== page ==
OP1272. DIE ZAUBERFLÖTE (in English), Live Performance, 3 March, 1956, w.Bruno Walter Cond. Met Opera Ensemble; Brian Sullivan, Lucine Amara, Roberta Peters, Jerome Hines, George London, etc. (E.U.) 2-Walhall 0181. Final Copy! - 4035122651812
“Brian Sullivan was born on 9 August, 1912 in Oakland, California. He was an actor, known for Cavalcade of Stars (1949), The Ed Sullivan Show (1948) and Musical Comedy Time (1950).
A versatile, boyishly good-looking (in his younger days) tenor, he came from Broadway to spend fourteen seasons with the Metropolitan Opera, beginning with the title role in Benjamin Britten's PETER GRIMES in 1948. Other frequent roles with the company included Alfred in Johann Strauss II's DIE FLEDERMAUS, Tamino in Mozart's ZAUBERFLÖTE, Grigori in Mussorgsky's BORIS GODUNOV, and the title role in Wagner's LOHENGRIN. From what I can glean from the Internet and The Met Archives, Brian Sullivan sang in 162 performances at The Met, including his first performance as Peter Grimes 23 Feb., 1948, and ending with Alceste in 1961. He enjoyed an active career in the United States and Europe.
Brian Sullivan believed he had been engaged to sing in Wagner’s GÖTTERDÄMMERUNG in Switzerland. Apparently, he believed that he was contracted to star in the production but, in actuality, was just the understudy to the star, Claude Heater. When he failed to find an opportunity to sing in the production, Sullivan drowned himself on 17 June, 1969, as did Peter Grimes, a case of Life Imitating Art.”
- Lloyd L. Thoms Jr., Greenville, Wilmington, Delaware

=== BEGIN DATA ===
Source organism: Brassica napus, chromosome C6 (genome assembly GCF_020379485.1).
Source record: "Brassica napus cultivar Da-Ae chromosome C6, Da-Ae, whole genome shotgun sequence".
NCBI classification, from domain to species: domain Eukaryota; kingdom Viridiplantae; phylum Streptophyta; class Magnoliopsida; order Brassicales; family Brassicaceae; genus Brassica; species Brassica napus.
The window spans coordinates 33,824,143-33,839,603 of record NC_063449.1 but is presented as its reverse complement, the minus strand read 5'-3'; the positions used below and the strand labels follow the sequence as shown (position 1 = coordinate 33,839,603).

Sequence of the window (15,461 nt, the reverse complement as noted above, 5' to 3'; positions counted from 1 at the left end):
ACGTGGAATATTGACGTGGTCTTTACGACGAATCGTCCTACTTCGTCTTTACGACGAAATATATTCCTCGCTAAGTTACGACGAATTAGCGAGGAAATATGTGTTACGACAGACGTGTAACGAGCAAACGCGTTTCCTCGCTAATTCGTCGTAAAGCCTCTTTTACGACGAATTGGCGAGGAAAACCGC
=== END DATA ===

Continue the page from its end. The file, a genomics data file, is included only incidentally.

“In the many performances I have appeared in, there were many wonderful colleagues who had me in raptures. There were those with magnificent voices, or great musicians, wonderful actors or great personalities. But George London had it ALL. He was as impressive on stage as he was the wonderful colleague and friend in his private life.”
- Birgit Nilsson, as quoted in Leonardo A. Ciampa’s THE TWILIGHT OF BELCANTO, p.130
“George London was a dramatic and very expressive singer. In many rôles he sang like a demonic panther with a sound of purple-black in color. London was a singer favoring the drama in a piece, varying color to suggest shifts of mood. His acting on stage was described as overwhelming. The special magnetism of this artist is documented on his great recordings. Every rôle he sang was sung with utmost expression and unbelievable commitment, truly a singing-actor!”
- Andrea Shum-Binder, subito-cantabile
"Miss Amara is another of those American singers whose longevity astounds the opera chronicler….In her case, the record is particularly impressive. Probably more than any major soprano of the last fifty years, she was the classic house soprano, taking on an amazing variety of roles and maintaining in them a level of vocalism that demands respect….Her Pamina is a representative early career effort…."
- Paul Jackson, SIGN-OFF FOR THE OLD MET, p.111